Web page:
What is an art manifesto? It is a declaration of principles and intentions by an artist or a group of artists, often written to challenge, provoke, or inspire others. An art manifesto can also be a critique of the status quo, a call for change, or a vision for the future. Art manifestos have been written throughout history, but they became especially popular in the early 20th century, when many avant-garde movements emerged and competed for recognition and influence.
Why write an art manifesto? There are many possible reasons, but here are some of the most common ones:
- To express your artistic vision and philosophy in a clear and concise way
- To communicate your collective’s purpose and mission to potential collaborators, funders, supporters and critics
- To establish a set of guidelines and criteria for your collective’s work and decision-making
- To challenge yourself and your peers to be more innovative, experimental and ambitious in your artistic endeavors
- To join a tradition of artistic manifestos that have shaped the history and evolution of art movements and genres
How to write an art collective manifesto? There is no definitive formula or template for writing an art collective manifesto, but here are some general tips and suggestions:
- Start with a catchy title that captures the essence of your collective and its manifesto
- Use clear, direct and simple language that anyone can understand
- Be specific and concrete about what you do, why you do it, how you do it, and what you hope to achieve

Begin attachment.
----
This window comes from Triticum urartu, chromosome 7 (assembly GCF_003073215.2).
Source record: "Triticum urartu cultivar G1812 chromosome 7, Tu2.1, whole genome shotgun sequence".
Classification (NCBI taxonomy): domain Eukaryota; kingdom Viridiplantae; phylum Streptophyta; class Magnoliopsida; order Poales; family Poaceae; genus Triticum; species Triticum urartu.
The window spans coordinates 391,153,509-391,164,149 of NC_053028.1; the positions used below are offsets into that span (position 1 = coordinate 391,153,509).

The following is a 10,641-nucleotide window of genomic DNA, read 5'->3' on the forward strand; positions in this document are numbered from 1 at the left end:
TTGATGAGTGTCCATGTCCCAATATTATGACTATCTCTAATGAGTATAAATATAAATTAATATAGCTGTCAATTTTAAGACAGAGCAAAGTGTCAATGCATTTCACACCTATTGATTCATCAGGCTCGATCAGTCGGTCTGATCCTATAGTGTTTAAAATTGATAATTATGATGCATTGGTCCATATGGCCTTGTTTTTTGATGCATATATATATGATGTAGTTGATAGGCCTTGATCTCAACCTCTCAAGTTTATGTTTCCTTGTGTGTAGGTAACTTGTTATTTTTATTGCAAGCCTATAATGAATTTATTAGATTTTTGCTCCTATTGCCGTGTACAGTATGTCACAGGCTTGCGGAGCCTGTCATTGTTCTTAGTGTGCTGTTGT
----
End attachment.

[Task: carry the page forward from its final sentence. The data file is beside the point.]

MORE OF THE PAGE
- Be bold and confident in your claims and assertions, but also humble and open-minded in your approach
- Be original and creative in your style and format, but also respectful and aware of your influences and references
- Be concise and coherent in your structure and length, but also comprehensive and thorough in your content
- Be honest and authentic in your voice and tone, but also respectful and courteous to your audience
examples of art manifestos
- The Founding and Manifesto of Futurism (1909) by F.T. Marinetti, which celebrated speed, technology, violence, and the destruction of the past.
- The Surrealist Manifesto (1924) by André Breton, which defined surrealism as “pure psychic automatism” and advocated for the liberation of the unconscious.
- The Realistic Manifesto (1920) by Naum Gabo and Antoine Pevsner, which rejected naturalism and illusionism in favor of geometric abstraction and kinetic art.
- The Stuckist Manifesto (1999) by Billy Childish and Charles Thomson, which denounced conceptual art and championed figurative painting and personal expression.
An art manifesto can be a powerful tool for expressing one’s ideas and beliefs, as well as for attracting attention and followers. However, an art manifesto can also be seen as dogmatic, arrogant, or outdated, especially when it fails to acknowledge the diversity and complexity of artistic practices and perspectives. Therefore, writing an art manifesto requires careful consideration of one’s purpose, audience, and context.